by Staff Writers
Bethesda MD (SPX) May 30, 2012
Once upon a time there where two big bad wolves, each ripping off the taxpayers by charging exorbitant prices for putting satellites into orbit. For years and years these wolves were getting away with charging the government hundreds of millions of dollars for each launch.
Of course, these wolves were really not so bad, but they gave the appearance of being bad because of the prices they charged for launch services.
In fact, their government customers were equally bad, because acquisition practices and regulations were really bad.
They drove the costs up, up and up with total disregard for responsible practices and the hard-earned taxpayer funds that millions of workers have to pay to the Treasury. This has been going on for decades and there was no end in sight.
However, about 10 years ago, Little Red Riding Hood appeared on the launch vehicle scene and challenged the wolves to a competition. She was going to build her own launch vehicles and sell them at ridiculously low prices to the government and anybody else that wanted a great deal.
She said, "You big bad wolves don't know how to compete, so I am going to show you." And, off she went to build a new low-priced family of launch vehicles.
The wolves were very upset and they huffed and they puffed, but could not discourage Red Riding Hood. Sure enough, it did not take long for her to get the attention of government customers and a whole bunch of commercial and foreign customers.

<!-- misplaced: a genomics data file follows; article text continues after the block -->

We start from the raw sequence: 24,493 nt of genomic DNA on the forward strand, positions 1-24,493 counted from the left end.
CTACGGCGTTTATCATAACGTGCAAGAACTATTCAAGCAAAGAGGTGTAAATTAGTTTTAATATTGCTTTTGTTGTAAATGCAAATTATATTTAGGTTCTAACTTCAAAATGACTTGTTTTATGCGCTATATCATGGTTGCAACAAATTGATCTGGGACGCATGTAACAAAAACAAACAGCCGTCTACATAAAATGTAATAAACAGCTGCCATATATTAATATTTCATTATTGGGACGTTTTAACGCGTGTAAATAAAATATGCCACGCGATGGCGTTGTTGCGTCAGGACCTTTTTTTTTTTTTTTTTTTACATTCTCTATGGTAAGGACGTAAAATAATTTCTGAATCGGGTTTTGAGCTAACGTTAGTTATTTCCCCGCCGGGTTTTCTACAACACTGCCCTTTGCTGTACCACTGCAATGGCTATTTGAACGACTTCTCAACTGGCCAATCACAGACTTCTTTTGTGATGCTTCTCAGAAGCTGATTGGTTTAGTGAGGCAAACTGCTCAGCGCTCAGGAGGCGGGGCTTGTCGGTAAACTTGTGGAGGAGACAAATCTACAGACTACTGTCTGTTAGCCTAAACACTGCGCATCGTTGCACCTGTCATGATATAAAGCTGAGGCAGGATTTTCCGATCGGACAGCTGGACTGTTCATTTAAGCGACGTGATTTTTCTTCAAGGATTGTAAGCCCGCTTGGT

Soon, government customers started to believe that Red Riding Hood might really be able to create a low-cost family of launch vehicles and to satisfy many of their needs. The big bad wolves continued to huff and puff, but they eventually became exhausted. And, Red Riding Hood succeeded in capturing a great deal of launch business around the world.
This story might have been a fairytale, but it is not. Red Riding Hood used some principals that many of us have forgotten. These include the entrepreneurial approach to business, innovation, tenacity and the willingness to take a risk.
The wolves are not entrepreneurs, nor are they risk-takers. They worship at the altar of the government. Little Red Riding Hood believes in the profit motive and is not ashamed of it.
The moral of this story is that capitalism in America benefits everyone, except of course the big bad wolves.
Launch Pad at Space-Travel.com
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